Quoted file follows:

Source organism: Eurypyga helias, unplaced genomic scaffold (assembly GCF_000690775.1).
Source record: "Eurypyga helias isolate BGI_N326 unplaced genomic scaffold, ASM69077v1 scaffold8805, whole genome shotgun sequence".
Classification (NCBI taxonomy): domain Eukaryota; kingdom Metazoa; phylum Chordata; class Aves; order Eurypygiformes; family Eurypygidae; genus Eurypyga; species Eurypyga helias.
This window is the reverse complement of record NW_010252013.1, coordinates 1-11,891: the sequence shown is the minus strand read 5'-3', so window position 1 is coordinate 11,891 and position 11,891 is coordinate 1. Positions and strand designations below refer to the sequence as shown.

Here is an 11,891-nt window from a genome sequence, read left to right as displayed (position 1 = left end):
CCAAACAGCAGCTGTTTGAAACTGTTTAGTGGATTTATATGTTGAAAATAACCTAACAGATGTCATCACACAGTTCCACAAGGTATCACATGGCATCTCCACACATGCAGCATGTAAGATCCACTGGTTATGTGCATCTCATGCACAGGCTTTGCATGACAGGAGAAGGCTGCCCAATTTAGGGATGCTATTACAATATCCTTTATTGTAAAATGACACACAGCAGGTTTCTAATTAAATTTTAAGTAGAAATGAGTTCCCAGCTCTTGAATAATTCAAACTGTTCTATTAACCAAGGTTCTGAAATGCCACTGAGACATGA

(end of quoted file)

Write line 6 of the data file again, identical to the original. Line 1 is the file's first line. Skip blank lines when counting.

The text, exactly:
CCAAACAGCAGCTGTTTGAAACTGTTTAGTGGATTTATATGTTGAAAATAACCTAACAGATGTCATCACACAGTTCCACAAGGTATCACATGGCATCTCCACACATGCAGCATGTAAGATCCACTGGTTATGTGCATCTCATGCACAGGCTTTGCATGACAGGAGAAGGCTGCCCAATTTAGGGATGCTATTACAATATCCTTTATTGTAAAATGACACACAGCAGGTTTCTAATTAAATTTTAAGTAGAAATGAGTTCCCAGCTCTTGAATAATTCAAACTGTTCTATTAACCAAGGTTCTGAAATGCCACTGAGACATGA